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Early vote total exceeds 2016; GOP chips at Dems' advantage

With nine days before Election Day, more people already have cast ballots in this year's presidential election than voted early or absentee in the 2016 race as the start of in-person early voting in big states led to a surge in turnout in recent days.

The opening of early voting locations in Florida, Texas and elsewhere has piled millions of new votes on top of the mail ballots arriving at election offices as voters try to avoid crowded places on Nov. 3 during the coronavirus pandemic.

The result is a total of 58.6 million ballots cast so far, more than the 58 million that The Associated Press logged as being cast through the mail or at in-person early voting sites in 2016.

Democrats have continued to dominate the initial balloting, but Republicans are narrowing the gap. GOP voters have begun to show up as early in-person voting, a sign that many heeded President Donald Trump's unfounded warnings about mail-voting fraud.

On Oct. 15, Democrats registrants cast 51% of all ballots reported, compared with 25% from Republicans. On Sunday, Democrats had a slightly smaller lead, 51% to 31%.

The early vote totals, reported by state and local election officials and tracked by the AP, are an imperfect indicator of which party may be leading. The data only shows party registration, not which candidate voters support. Most GOP voters are expected to vote on Election Day.

Analysts said the still sizable Democratic turnout puts extra pressure on the Republican Party to push its voters out in the final week and, especially, on Nov. 3. That's especially clear in closely contested states such as Florida, Nevada and North Carolina.

“This is a glass half-full, glass half-empty situation,” said John Couvillon, a Republican pollster who tracks early voting closely. “They're showing up more,” he added, but “Republicans need to rapidly narrow that gap.”

In Florida, for example, Democrats have outvoted Republicans by a 596,000 margin by mail, while Republicans only have a 230,000 edge in person. In Nevada, where Democrats usually dominate in-person early voting but the state decided to send a mail ballot to every voter this year, the GOP has a 42,600 voter edge in-person while Democrats have an 97,500 advantage in mail ballots.

“At some point, Republicans have to vote,” said Michael McDonald, a University of Florida political scientist who tracks early voting on ElectProject.org. “You can't force everyone through a vote center on Election Day. Are you going to expect all those Republicans to stand in line for eight hours?”

Campaigns typically push their voters to cast ballots early so they can focus scarce resources chasing more marginal voters as the days tick down to Election Day. That usually saves them money on mailers and digital ads — something the cash-strapped Trump campaign would likely want — and minimizes the impact of late surprises that could change the race.

Trump's campaign has been pushing its voters to cast ballots early, but with limited success, delighting Democrats. “We see the Trump campaign, the RNC (Republican National Committee) and their state parties urging Trump's supporters to vote by mail while the president's Twitter account says it's a fraud,” Tom Bonier, a Democratic data analyst, said on a recent call with reporters. “The Twitter account is going to win every time.”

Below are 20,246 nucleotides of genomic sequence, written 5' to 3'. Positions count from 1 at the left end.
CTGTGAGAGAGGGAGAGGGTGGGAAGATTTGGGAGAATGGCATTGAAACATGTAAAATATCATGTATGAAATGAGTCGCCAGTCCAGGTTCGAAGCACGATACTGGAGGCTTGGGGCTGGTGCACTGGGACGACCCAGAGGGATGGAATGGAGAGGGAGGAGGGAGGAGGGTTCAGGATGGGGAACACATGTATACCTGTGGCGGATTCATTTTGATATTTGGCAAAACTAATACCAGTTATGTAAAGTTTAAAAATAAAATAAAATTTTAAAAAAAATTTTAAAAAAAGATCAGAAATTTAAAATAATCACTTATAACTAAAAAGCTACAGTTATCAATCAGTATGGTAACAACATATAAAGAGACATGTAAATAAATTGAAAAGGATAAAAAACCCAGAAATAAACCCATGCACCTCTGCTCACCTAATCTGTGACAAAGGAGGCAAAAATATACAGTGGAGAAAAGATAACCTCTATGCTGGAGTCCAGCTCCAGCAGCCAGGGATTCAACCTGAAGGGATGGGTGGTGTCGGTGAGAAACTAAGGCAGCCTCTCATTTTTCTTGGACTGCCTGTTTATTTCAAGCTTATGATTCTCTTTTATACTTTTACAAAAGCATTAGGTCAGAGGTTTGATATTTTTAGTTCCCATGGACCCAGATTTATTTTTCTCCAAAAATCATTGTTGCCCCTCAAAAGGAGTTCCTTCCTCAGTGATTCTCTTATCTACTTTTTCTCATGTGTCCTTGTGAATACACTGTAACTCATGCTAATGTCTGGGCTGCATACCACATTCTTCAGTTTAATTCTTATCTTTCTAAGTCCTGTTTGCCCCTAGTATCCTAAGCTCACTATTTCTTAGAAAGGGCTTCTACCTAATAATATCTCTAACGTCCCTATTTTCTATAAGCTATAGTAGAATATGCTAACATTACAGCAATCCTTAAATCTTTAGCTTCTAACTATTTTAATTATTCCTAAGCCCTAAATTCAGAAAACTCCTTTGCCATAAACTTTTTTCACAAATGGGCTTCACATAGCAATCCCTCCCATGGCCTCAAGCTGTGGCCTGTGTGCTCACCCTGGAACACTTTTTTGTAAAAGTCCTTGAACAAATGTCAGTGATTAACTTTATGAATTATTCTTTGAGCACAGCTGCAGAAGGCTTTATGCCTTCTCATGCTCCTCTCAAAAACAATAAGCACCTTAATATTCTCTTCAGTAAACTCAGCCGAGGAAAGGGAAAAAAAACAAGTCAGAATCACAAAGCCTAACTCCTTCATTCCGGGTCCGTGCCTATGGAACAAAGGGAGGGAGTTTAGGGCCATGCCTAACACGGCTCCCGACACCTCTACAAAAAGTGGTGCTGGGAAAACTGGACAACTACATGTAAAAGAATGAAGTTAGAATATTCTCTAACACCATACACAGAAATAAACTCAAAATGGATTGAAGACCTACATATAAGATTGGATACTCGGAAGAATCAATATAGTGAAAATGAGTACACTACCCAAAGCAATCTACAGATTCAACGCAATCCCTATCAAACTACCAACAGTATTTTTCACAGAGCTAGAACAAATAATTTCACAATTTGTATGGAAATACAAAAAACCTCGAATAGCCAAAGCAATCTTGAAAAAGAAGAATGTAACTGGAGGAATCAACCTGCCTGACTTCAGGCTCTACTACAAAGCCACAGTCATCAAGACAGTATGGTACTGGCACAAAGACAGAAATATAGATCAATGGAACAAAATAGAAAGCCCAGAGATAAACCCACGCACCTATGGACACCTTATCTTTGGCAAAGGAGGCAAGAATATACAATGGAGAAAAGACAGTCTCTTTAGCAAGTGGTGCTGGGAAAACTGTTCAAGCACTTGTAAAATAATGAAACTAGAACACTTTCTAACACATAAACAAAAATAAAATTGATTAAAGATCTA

But Bonier warned that he does not expect a one-sided election. “There are signs of Republicans being engaged,” he said. “We do expect them to come out in very high numbers on Election Day.”

That split in voting behavior — Democrats voting early, Republicans on Election Day — has led some Democrats to worry about Trump declaring victory because early votes are counted last in Rust Belt battlegrounds. But they're counted swiftly in swing states such as Arizona, Florida and North Carolina, which may balance out which party seems ahead on election night.

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The second - and final - presidential debate

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UKRAINE - 2020/10/23: In this photo illustration the US President Donald Trump and Democratic presidential candidate and former US Vice President Joe Biden are seen during the final presidential debate displayed on a screen of a smartphone. The final presidential debate between President Donald Trump and former Vice President Joe Biden took place at Belmont University in Nashville, the U.S. on Thursday, October 22. United States presidential election scheduled for November 3, 2020. (Photo Illustration by Pavlo Conchar/SOPA Images/LightRocket via Getty Images)

President Donald Trump during the second and final presidential debate Thursday, Oct. 22, 2020, at Belmont University in Nashville, Tenn. (AP Photo/Julio Cortez)

Democratic presidential candidate former Vice President Joe Biden checks his watch during the second and final presidential debate Thursday, Oct. 22, 2020, at Belmont University in Nashville, Tenn., with President Donald Trump. (AP Photo/Patrick Semansky)

Moderator Kristen Welker of NBC News speaks before the second and final presidential debate Thursday, Oct. 22, 2020, at Belmont University in Nashville, Tenn. (AP Photo/Patrick Semansky)

President Donald Trump and Democratic presidential candidate former Vice President Joe Biden participate in the final presidential debate at Belmont University, Thursday, Oct. 22, 2020, in Nashville, Tenn. (Jim Bourg/Pool via AP)